Initiative to fund higher ed cleared for circulation

The proponent of a proposed ballot initiative that would hike various taxes to fund California’s public universities and community colleges has been cleared to start collecting petition signatures, Secretary of State Debra Bowen said Monday.

Here’s the official title and summary prepared by the state attorney general’s office:

TAXES TO FUND CALIFORNIA PUBLIC UNIVERSITIES AND COMMUNITY COLLEGES. INITIATIVE CONSTITUTIONAL AMENDMENT AND STATUTE. Imposes new taxes on gasoline and diesel fuel ($0.025 per gallon), alcohol ($0.05-$1.65 per gallon), and cigarettes ($0.0125 each); raises vehicle license fees by 0.5% of vehicle market value. Allocates new revenues 80% to University of California and California State University, 20% to California Community Colleges. Maintains state funding for higher education at or above 2009-2010 levels and student financial aid at or above 2010-2011 levels. Caps student tuition and systemwide fees at 2009-2010 levels. Creates joint commission to recommend cost efficiencies in higher education. Summary of estimate by Legislative Analyst and Director of Finance of fiscal impact on state and local government: Additional state tax revenues from increases in various taxes of about $2.2 billion annually that would be dedicated to public universities and colleges. Depending on whether the new state tax revenues are sufficient to replace lost tuition and fee revenues (due to lower student tuition and fee levels), unknown effect on total funding for public universities and colleges. Depending on whether the new state tax revenues are sufficient to satisfy increased state spending requirements on public universities and colleges, unknown effects on other parts of the state budget and the state General Fund. (12-0015.)

Proponent Jesse Lucas – the California State University-Los Angeles Associated Students’ Legislative Affairs Committee Student-at-Large – must collect at least 807,615 valid signatures from California registered voters by April 15 in order to qualify this for the ballot in November 2014.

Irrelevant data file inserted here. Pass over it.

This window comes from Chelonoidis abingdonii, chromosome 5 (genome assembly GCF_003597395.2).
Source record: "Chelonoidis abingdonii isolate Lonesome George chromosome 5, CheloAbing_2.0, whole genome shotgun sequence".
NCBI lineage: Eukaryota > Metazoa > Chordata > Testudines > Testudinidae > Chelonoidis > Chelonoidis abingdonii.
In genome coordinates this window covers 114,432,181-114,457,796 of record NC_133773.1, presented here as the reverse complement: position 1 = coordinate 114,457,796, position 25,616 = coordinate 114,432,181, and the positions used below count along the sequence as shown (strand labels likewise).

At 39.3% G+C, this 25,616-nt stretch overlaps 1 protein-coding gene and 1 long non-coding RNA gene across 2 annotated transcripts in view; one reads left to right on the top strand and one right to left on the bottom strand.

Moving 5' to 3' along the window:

Josh Richman

Josh Richman covers state and national politics for the Bay Area News Group. A New York City native, he earned a bachelor’s degree in journalism from the University of Missouri and reported for the Express-Times of Easton, Pa. for five years before coming to the Oakland Tribune and ANG Newspapers in 1997. He is a frequent guest on KQED Channel 9’s “This Week in Northern California;” a proud father; an Eagle Scout; a somewhat skilled player of low-stakes poker; a rather good cook; a firm believer in the use of semicolons; and an unabashed political junkie who will never, EVER seek elected office.

  • RR, Senile Columnist

    Yeah, let’s ask the unemployed college students to chip in for the underclass men. Can’t a dude on his third unpaid internship have a Coors Light without paying more taxes?

  • John W

    Will be interesting to see if this guy has the resources to even get the signatures, let alone a snowball’s chance of passing a ballot measure of any kind, much less one like this.

  • GV Haste

    Detached from reality. Probably a “political science” major.

    Sets out to make sure that everyone voting will find a objectionable tax that applies to themselves.
    Smokers, drivers, drinkers.
    Of course the tobacco and alcohol industry won’t kick in more than 50 million to defeat it.

    Across the state it will pass in Oakland, Berkeley, San Francisco, and Santa Monica. Defeated everywhere else.

  • Common Tater

    Didn’t we just vote for a tax increase to help fund education? I remember it so vividly – it must have been deja vu.,..

  • Bruce R. Peterson, Lafayette

    Obviously the tax that just passed for education, is for the new slow train through Chowchilla. When will California voters wise up?

  • Publius


    “When will California voters wise up?”

    When all of the conservative citizens and productive business owners abandon the state, and the liberals run out of other people’s money to spend.

  • John W

    Re: #6

    The problem is not so much people and employers leaving the state (though that happens) as it is missed opportunities when California companies expand elsewhere. Or companies deciding where to locate don’t even consider California. Hard for the economy to grow under those circumstances.

    Prop. 30 may appear to bring in more tax revenue through the front door, until you count the tax base leaving through the back door or just passing us by on their way to Austin, Research Triangle Park, Oregon, Washington or more mundane but business-friendly places.

    The very wealthy don’t need to leave the state to minimize exposure to Prop. 30. They have numerous lawful ways of sheltering income or delaying the realization of income and gains at least until the “temporary” taxes are scheduled to expire.

  • Publius

    Re: #7

    Its been a while, but today I find myself in complete agreement with you.